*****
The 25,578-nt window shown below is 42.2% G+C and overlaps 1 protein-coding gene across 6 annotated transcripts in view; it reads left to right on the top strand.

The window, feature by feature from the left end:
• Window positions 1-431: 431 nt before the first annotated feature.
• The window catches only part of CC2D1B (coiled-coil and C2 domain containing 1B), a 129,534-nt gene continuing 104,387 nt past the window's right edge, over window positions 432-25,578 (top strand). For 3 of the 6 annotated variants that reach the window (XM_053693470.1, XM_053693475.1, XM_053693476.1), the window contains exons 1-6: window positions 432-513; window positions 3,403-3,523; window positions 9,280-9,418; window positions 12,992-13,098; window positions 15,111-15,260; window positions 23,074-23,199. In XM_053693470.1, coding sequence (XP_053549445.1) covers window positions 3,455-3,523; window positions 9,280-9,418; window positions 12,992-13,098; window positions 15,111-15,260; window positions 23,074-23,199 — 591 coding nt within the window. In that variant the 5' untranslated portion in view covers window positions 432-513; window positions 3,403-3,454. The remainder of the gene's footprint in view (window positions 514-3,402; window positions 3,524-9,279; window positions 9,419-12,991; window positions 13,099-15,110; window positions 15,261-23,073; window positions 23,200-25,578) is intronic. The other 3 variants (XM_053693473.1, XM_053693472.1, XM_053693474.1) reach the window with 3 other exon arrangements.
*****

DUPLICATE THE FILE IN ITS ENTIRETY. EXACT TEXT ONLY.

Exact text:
The 25,578-nt window shown below is 42.2% G+C and overlaps 1 protein-coding gene across 6 annotated transcripts in view; it reads left to right on the top strand.

The window, feature by feature from the left end:
• Window positions 1-431: 431 nt before the first annotated feature.
• The window catches only part of CC2D1B (coiled-coil and C2 domain containing 1B), a 129,534-nt gene continuing 104,387 nt past the window's right edge, over window positions 432-25,578 (top strand). For 3 of the 6 annotated variants that reach the window (XM_053693470.1, XM_053693475.1, XM_053693476.1), the window contains exons 1-6: window positions 432-513; window positions 3,403-3,523; window positions 9,280-9,418; window positions 12,992-13,098; window positions 15,111-15,260; window positions 23,074-23,199. In XM_053693470.1, coding sequence (XP_053549445.1) covers window positions 3,455-3,523; window positions 9,280-9,418; window positions 12,992-13,098; window positions 15,111-15,260; window positions 23,074-23,199 — 591 coding nt within the window. In that variant the 5' untranslated portion in view covers window positions 432-513; window positions 3,403-3,454. The remainder of the gene's footprint in view (window positions 514-3,402; window positions 3,524-9,279; window positions 9,419-12,991; window positions 13,099-15,110; window positions 15,261-23,073; window positions 23,200-25,578) is intronic. The other 3 variants (XM_053693473.1, XM_053693472.1, XM_053693474.1) reach the window with 3 other exon arrangements.